Cheesy as it may be, it’s a tradition. Sometime in the next two months you will hear it. “IIIII’m dreaming……… of a whiiiiiite… Christmas….” Come on now, everybody loves a little Bing Crosby at Christmas. As sentimental as a white Christmas may be, there are a lot of people dreaming of a black Christmas too…… or rather, a Christmas in the black.
I think most of us dream of making Christmas magical for those around us. There are a lot of ways to do that. It could be anything from waking Christmas morning to find stockings stuffed and a new toy train going around the Christmas tree to a new tradition of Christmas on a warm, sandy beach under a palm tree. Either way or any in between, it’s probably going to cost you.
First, let me say, I’m not inherently against spending money. After all, you can’t take it with you when you are dead. But I am a big fan of spending what you have rather than spending what you might have in the future.
This is where the “black” part of Christmas comes in – keeping your bank account “in the black” rather than “in the red”, or in the negative.
I stopped at the bank to make a deposit the other day. I’m one of those that still like to walk in and chat with the tellers. While working on my deposit, the very nice lady informed me of a special that was just beginning. It was up to a $2,500 loan, as low as 3.99% APR, no application fee, with a 1-year term. Better yet, there are no penalties for paying it off early! It really is a decent loan at a very opportune time of year. After all, it could make someone else’s Christmas a whole lot merrier. It will also cost you more over the long term.
No, I’m not going to move my money elsewhere because they offer a loan. After all, it is your money and it is your choice. (So OWN your decisions! But I digress…..) When I did the math on this loan, borrowing $2,500 for a year will only cost you an extra $54.36. Over the course of the year, that’s only an average of $4.53 per month in interest. But that’s if you qualify for the best rates. Even at that low rate, you still end up in the red, meaning you owe money rather than having money. If you have an extra $54 laying around, I’ll get my Christmas wish list to you.
Sow how do we keep Christmas spending in the black?
- Write down everyone that you are going to buy a gift for this year. Even the little ones. Just like Santa – make a list and check it twice. My wife and I only have two kids and one sister each. But when you add everyone else in, I came up with 24 people we will be buying gifts for. See, you can’t forget the teachers, the extended family gift games, and the work white elephant gifts.
- Note how much you want to spend on each person. Sometimes that will be more than others. We are at the point now, with a tween, that gifts start getting more and more expensive just because that’s what they are in to. Those will start adding up, but don’t forget the little ones. One year, in a white elephant exchange, one of my coworkers got two dollar store frames, each with a cheesy picture of me in them. I know I spent less than $10 on that one and it was a really good laugh. When I count up how many of those little ones we will end up buying at our house, it could easily be over $100 of our Christmas budget this year. The little ones are the ones that will sneak up and get you.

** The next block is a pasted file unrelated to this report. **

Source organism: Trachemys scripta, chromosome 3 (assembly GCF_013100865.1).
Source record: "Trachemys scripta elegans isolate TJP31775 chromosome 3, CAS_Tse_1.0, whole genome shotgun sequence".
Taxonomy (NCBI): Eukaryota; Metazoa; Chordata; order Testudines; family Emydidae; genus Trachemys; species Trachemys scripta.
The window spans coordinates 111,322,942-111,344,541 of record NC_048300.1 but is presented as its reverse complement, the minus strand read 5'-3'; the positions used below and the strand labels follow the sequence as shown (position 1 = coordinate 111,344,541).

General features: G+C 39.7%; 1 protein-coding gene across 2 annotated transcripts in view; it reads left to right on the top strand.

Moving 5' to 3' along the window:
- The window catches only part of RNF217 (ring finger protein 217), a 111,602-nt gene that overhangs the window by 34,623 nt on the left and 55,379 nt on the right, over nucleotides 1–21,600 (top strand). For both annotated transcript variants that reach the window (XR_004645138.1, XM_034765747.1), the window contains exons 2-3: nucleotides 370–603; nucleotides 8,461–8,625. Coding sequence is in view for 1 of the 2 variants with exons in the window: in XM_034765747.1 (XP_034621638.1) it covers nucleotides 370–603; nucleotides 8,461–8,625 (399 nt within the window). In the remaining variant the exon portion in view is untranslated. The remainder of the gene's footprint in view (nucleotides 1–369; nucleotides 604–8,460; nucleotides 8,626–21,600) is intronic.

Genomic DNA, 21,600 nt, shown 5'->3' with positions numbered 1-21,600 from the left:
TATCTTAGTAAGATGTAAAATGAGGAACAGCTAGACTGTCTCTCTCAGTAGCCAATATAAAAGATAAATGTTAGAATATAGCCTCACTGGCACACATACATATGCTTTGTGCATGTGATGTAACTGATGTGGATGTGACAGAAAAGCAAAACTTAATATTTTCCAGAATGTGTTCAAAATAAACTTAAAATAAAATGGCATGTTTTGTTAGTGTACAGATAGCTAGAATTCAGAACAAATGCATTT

- Put the Christmas list away and consider your bank account. How much do you have to spend on Christmas this year? If you want to stay in the black, how much can go to Christmas without missing utility bills, loan payments, and other expenses? Regardless of the amounts in your budget, be honest about what you spend so that you aren’t surprised should you end up in the red (and not because you are Santa).
- Bring the Christmas list back out and balance. Now that you know how much you have to spend, where do you need to adjust your Christmas spending per person? Are you finding a wad of extra cash in your budget that you could be spending on Christmas? If so, make sure it really is there and available rather than being spent in places you didn’t expect (or know but won’t admit to).
- Go shopping together (or alone). If you are going to struggle sticking to your shopping list and budget, take along a trusty sidekick. Let them know right up front that they are there to help you stick to the budget. They don’t even have to know the exact numbers, just to ask every time you pick something up, “Does that fit your budget?”. But if your trusty sidekick is the one you can trust to spend all of your money, then go alone. Don’t let them tempt you into spending more than the plan, or you’ll be seeing red….. in more ways than one.
And there you have it. Five steps to a black Christmas. OK, OK. A Christmas in the black. But that just doesn’t quite have the same ring to it.
Not sure you have someone in your life you can trust with helping you in your budget? The counselors at the Center for Financial Resources can help. While they are used to working with people in real crisis, they also love to help people plan and maintain a budget to prevent crisis. You can schedule an appointment online or call us at 605-330-2700.
Ask nice enough, and the counselor might even send you on your way with a hearty “ho, ho, ho”.
written by Breck Miller
images courtesy freedigitalphotos.net